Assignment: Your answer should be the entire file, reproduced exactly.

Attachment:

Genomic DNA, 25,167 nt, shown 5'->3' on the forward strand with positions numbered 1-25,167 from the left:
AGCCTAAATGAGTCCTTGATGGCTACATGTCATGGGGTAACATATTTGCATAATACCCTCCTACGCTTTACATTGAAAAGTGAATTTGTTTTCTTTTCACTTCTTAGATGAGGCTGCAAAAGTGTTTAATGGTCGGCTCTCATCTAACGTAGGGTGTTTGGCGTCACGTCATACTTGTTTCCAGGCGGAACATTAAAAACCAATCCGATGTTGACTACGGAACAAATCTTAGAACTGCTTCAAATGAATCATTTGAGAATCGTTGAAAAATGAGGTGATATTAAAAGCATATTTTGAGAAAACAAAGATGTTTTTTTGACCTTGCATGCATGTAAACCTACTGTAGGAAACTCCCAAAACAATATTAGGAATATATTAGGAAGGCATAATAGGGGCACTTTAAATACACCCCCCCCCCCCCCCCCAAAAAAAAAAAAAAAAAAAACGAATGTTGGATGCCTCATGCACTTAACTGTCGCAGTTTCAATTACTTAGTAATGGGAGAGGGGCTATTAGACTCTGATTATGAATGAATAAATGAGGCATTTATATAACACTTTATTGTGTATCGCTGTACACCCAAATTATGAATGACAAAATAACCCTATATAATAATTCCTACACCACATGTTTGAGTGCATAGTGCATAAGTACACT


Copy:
Genomic DNA, 25,167 nt, shown 5'->3' on the forward strand with positions numbered 1-25,167 from the left:
AGCCTAAATGAGTCCTTGATGGCTACATGTCATGGGGTAACATATTTGCATAATACCCTCCTACGCTTTACATTGAAAAGTGAATTTGTTTTCTTTTCACTTCTTAGATGAGGCTGCAAAAGTGTTTAATGGTCGGCTCTCATCTAACGTAGGGTGTTTGGCGTCACGTCATACTTGTTTCCAGGCGGAACATTAAAAACCAATCCGATGTTGACTACGGAACAAATCTTAGAACTGCTTCAAATGAATCATTTGAGAATCGTTGAAAAATGAGGTGATATTAAAAGCATATTTTGAGAAAACAAAGATGTTTTTTTGACCTTGCATGCATGTAAACCTACTGTAGGAAACTCCCAAAACAATATTAGGAATATATTAGGAAGGCATAATAGGGGCACTTTAAATACACCCCCCCCCCCCCCCCCAAAAAAAAAAAAAAAAAAAACGAATGTTGGATGCCTCATGCACTTAACTGTCGCAGTTTCAATTACTTAGTAATGGGAGAGGGGCTATTAGACTCTGATTATGAATGAATAAATGAGGCATTTATATAACACTTTATTGTGTATCGCTGTACACCCAAATTATGAATGACAAAATAACCCTATATAATAATTCCTACACCACATGTTTGAGTGCATAGTGCATAAGTACACT